But neighborhood integration would require white residents to give something up. Even today, according to law professor Dorothy Brown, the author of “The Whiteness of Wealth: How the Tax System Impoverishes Black Americans — and How We Can Fix It,” when neighborhoods integrate, with the Black population reaching at least 10 percent, property values either decline or grow more slowly. Facing that systematic decline in wealth, many white residents fought neighborhood housing integration. Busing, meanwhile, could be avoided by the well-off by sending their kids to private school. And so Democrats went with busing over housing. Republicans began to use busing in campaigns as a dog whistle to bigoted parents resistant to desegregating education, banking on the fact that there was additional political gain to be had among a majority of voters who opposed it for a variety of reasons. In 1981, Gallup found 60 percent of Black voters supported busing as a means to integration, though opposition was strong as well.
“‘Antibusing’” is a code word for racism and rejection,” wrote Jesse Jackson in 1982. “True, some blacks oppose busing, but not for racial reasons. Blacks sometimes are against busing because all decisions about desegregation are being made for them, not with and by them.”
Battles over language are by definition divorced from the material reality that structures inequality.
White parents who couldn’t afford private school fled to the suburbs, creating new school districts along racial lines; since busing only happened within a school district, that meant it was largely going on inside big cities, with the suburbs immune. White working-class voters who remained in the cities noted rightly that the professional class in the suburbs, which proudly supported busing in the city, was merely signaling its own virtue, while engaging in the same bigoted resistance to — or avoidance of — integration.
Today’s white Democratic elites are also confronted with school systems that have substantially resegregated, persistent racial income and wealth gaps, and test scores that reflect those patent inequalities. Their answer has been to thoughtfully interrogate the concepts of white privilege and systemic racism by examining interpersonal relationships and developing a new vocabulary that gives its speaker license to feel as righteous about things today as white folks did in the Boston suburbs in 1975. But, as Jamelle Bouie writes, battles over language are by definition divorced from the material reality that structures inequality.
We must remember that the problem of racism — of the denial of personhood and of the differential exposure to exploitation and death — will not be resolved by saying the right words or thinking the right thoughts.
That’s because racism does not survive, in the main, because of personal belief and prejudice. It survives because it is inscribed and reinscribed by the relationships and dynamics that structure our society, from segregation and exclusion to inequality and the degradation of labor.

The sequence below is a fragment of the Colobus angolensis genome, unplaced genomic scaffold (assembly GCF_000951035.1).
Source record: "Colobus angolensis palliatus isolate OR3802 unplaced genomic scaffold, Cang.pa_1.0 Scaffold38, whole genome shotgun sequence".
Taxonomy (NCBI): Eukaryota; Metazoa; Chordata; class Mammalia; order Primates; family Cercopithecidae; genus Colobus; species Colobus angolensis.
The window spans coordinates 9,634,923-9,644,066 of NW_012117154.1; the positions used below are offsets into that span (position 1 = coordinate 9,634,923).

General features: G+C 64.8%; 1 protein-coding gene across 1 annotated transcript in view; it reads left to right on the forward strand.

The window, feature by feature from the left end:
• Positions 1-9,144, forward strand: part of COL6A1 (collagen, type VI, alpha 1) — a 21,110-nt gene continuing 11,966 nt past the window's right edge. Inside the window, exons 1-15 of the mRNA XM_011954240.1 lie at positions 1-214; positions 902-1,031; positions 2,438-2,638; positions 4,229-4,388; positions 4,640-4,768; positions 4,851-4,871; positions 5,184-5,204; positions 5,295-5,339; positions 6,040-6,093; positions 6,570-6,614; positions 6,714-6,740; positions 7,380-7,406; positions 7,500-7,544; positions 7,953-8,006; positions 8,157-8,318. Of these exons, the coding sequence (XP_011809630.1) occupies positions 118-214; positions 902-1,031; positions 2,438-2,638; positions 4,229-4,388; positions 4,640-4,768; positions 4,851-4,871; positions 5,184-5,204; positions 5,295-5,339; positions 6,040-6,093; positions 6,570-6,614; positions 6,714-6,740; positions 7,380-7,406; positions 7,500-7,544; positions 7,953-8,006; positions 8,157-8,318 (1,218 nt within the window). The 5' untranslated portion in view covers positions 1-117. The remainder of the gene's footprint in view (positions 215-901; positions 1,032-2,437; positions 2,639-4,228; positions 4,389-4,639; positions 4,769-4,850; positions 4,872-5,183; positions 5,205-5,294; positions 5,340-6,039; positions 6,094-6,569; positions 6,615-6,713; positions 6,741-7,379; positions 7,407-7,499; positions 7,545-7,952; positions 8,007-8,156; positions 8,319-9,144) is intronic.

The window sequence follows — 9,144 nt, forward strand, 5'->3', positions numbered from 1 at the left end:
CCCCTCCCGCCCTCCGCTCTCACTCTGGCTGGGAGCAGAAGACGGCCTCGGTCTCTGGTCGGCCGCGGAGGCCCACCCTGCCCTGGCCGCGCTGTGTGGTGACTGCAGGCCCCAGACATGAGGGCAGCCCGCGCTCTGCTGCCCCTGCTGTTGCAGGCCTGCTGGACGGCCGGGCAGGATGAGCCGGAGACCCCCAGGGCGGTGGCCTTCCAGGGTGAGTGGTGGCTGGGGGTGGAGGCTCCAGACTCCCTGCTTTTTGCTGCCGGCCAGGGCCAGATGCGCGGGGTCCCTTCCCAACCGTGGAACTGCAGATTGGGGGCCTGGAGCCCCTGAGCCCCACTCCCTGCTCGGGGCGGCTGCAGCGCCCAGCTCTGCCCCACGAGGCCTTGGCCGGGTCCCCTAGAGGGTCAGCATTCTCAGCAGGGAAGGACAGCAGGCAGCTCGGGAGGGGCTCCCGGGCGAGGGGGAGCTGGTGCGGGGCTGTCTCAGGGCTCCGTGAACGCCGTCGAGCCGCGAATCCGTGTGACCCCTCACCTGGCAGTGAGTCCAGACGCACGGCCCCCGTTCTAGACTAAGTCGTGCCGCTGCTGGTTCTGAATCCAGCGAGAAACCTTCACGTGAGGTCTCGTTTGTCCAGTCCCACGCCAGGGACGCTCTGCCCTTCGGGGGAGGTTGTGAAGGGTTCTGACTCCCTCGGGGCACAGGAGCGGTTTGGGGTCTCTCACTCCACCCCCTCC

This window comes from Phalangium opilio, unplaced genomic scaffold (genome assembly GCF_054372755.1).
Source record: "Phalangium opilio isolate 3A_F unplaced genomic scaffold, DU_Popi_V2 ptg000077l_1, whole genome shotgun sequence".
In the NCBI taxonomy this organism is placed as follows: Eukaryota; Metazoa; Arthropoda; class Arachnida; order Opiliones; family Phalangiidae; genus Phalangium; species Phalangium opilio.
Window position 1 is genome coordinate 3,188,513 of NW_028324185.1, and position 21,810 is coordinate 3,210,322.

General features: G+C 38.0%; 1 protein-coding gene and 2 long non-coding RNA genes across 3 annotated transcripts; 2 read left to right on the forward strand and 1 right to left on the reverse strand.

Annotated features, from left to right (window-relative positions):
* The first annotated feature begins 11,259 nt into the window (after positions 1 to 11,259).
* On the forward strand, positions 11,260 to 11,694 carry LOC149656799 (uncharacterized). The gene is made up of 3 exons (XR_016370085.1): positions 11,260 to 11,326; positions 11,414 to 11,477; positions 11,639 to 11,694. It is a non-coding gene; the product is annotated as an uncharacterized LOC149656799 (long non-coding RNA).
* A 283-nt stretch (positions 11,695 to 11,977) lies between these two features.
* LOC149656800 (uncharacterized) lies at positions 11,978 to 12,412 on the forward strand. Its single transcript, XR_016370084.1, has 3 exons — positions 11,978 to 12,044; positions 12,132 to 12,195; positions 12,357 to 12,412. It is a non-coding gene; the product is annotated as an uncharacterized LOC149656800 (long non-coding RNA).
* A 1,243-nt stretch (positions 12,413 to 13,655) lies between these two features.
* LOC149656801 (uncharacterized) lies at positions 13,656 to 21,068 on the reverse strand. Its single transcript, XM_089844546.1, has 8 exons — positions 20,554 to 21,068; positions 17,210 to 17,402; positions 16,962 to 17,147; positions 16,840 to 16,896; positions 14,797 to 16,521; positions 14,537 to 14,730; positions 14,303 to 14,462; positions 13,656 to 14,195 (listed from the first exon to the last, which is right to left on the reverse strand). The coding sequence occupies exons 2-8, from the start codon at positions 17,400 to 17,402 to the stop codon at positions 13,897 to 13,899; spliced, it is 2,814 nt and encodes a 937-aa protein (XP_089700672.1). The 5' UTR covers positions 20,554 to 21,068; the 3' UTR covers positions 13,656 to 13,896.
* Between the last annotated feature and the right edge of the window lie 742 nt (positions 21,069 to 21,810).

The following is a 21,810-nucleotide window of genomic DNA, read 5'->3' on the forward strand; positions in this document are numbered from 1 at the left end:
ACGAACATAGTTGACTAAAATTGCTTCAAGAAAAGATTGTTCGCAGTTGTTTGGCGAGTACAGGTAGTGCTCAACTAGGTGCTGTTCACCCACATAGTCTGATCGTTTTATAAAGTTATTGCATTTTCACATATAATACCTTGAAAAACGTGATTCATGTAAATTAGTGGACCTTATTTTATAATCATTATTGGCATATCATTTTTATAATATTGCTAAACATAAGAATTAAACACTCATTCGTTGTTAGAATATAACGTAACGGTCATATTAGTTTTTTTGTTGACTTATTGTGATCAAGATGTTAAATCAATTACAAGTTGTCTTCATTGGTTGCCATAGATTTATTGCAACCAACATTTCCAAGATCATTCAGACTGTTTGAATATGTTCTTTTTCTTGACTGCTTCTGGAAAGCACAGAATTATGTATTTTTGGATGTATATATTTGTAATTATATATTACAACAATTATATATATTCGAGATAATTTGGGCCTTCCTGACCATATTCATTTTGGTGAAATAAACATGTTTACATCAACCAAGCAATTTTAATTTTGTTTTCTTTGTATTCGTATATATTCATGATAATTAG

Bouie answers with Martin Luther King Jr.’s admonition to “look uneasily on the glaring contrast of poverty and wealth.”
Telling the truth about King and his politics has always been too much for American liberals. The vulgar version of “diversity, equity, and inclusion” initiatives popular in boardrooms and school workshops is meant to fill the void created by a refusal to assault the roots of racism; they provide a way to talk about racism that strips it of its material reality and slots it instead into the world of individual self-improvement. Without the systemic context, it merely trains people in how to enact roles, identify people failing to play their proper role, and properly “call them out.”
One woman in the focus group, asked how she understood critical race theory, said, “It teaches our kids America is defined by the worst parts of its past.” Instead of hiring corporate consultants to pretend to tear down white supremacy in the classroom, Democrats could dedicate themselves to the pursuit of living up to the values on which the nation claims it was founded. Frederick Douglass’s famous speech delivered in 1852 — “What, to the American slave, is your Fourth of July?” — pounds at the conscience of the nation by describing the gap between its founding principles and its everyday reality.
“I have said that the Declaration of Independence is the ring-bolt to the chain of your nation’s destiny; so, indeed, I regard it. The principles contained in that instrument are saving principles. Stand by those principles, be true to them on all occasions, in all places, against all foes, and at whatever cost,” Douglass said.
Teaching the truth about American history, including all of its awfulness, doesn’t require teaching kids that they or their country are defined by the worst of its past. Quite the opposite: America’s greatest heroes have always defined their project within the outlines of the promise and spirit of the nation’s founding, daring and challenging it to live up to its promises.
“Notwithstanding the dark picture I have this day presented of the state of the nation, I do not despair of this country,” Douglass concluded on that Fourth of July. “There are forces in operation, which must inevitably work the downfall of slavery. ‘The arm of the Lord is not shortened,’ and the doom of slavery is certain. I, therefore, leave off where I began, with hope — while drawing encouragement from the Declaration of Independence, the great principles it contains, and the genius of American Institutions.”
That’s something “cultural traditionalists” can all get behind. It would still, of course, trigger the far right. But the resulting fight would isolate the extremists, exposing their hostility to Douglass’s message as the raw racism it is. Democrats win the argument when it’s about Charlottesville, but lose if it’s Loudoun County. But Loudoun County isn’t Charlottesville, just as Glenn Youngkin isn’t Donald Trump. Let the right lose its mind attacking Frederick Douglass. Make him and his allies like Robert Smalls — those who fought oppression against the worst odds — the true heroes of American history. And not one more word, for the love of God, from Robin DiAngelo.